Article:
Today the U.S. Senate released nearly 500 pages of the 6,000 page confidential report on the CIA’s conduct and actions after the 9/11 attacks. The torture report brings to light more extensive waterboarding and interrogation techniques to elicit intelligence. The report also asserts the CIA misled the Bush administration about the value of the information obtained as well as the extent of the activities at the black sites. Certainly details of the CIA’s actions emerged well before this report as Obama dismantled the program in 2009, but why issue this report now?
Prior to the report coming out this morning, concerns over backlash and reprisals dominated the headlines. Secretary of State John Kerry telephoned the Democratic chairwoman of the Intelligence Committee to update her on the most recent security assessments. James Clapper, Director of National Intelligence, also mentioned these concerns during his briefing with Intelligence Committee members over the weekend. These concerns are real even though the world is well aware of the interrogation methods employed by the CIA during this time. Some form of reprisal is to be expected especially as ISIL already borrows techniques and sentiments from this CIA program.
While Obama alerted diplomatic facilities and military bases to the possible heightened security risks a repeat of Benghazi is not expected. However, diplomats were not informed about the extent of the report prior to publication. Diplomats in volatile areas should have least been properly briefed about the details of the report as well as likely implications for their region. U.S. allies that housed the black sites could receive political reprisals as their role is further exposed.
So why release this report well before the standard 25 year declassification period? The move seems politically motivated as opposed to protecting national security interests or the public’s well-being. The information in the report brings to light new details and questionable acts on the part of the CIA. However, this is hardly earth shattering information as it simply confirms what was largely believed in the U.S. and abroad. So Congress is likely trying to distance itself this stain on the U.S. global image and once again throw the intelligence community under the bus. There also appears to be some division along party lines with Republicans seeing this exercise as a waste of time with concern over the repercussions. And neither Clapper nor the White House can afford to openly oppose releasing the report. So cautious support of transparency is the only alternative for both entities while involving themselves in the process of declassification of the report.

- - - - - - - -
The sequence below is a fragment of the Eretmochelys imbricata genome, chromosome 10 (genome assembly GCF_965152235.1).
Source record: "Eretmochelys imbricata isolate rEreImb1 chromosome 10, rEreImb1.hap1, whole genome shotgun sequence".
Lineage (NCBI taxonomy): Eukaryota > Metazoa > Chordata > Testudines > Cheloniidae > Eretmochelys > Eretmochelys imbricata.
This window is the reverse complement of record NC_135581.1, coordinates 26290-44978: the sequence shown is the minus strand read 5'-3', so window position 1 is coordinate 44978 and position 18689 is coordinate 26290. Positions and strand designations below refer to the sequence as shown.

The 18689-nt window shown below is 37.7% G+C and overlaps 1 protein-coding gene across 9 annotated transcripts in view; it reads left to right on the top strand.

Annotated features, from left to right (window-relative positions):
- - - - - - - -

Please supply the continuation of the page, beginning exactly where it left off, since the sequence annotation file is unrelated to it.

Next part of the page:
The long term ramifications of the report will be more important and less obvious than the immediate after effects. This torture report will likely be the millennial’s version of the Church hearings from the 1970s that dramatically changed the role and purpose of the CIA. Since individuals were already cleared of criminal charges for the interrogations it is unclear just how the report will affect members of the CIA. However, it would be reasonable to assume that the purview of the CIA will change once again with more Congressional oversight and/or new legislatively determined limits.
The battle between the CIA and the executive and legislative branches rages on. Partisan divisions continue to deviate and dictate national security interests. The implications of this report are yet to be understood but the nature of intelligence gathering abroad is likely to be affected and suffer somewhat as the CIA is once again under the microscope for misdeeds that were sanctioned by the previous administration. Relations between the CIA and the White House will take time to heal after Obama blamed the intelligence community earlier this year for underestimating ISIL and now this torture report.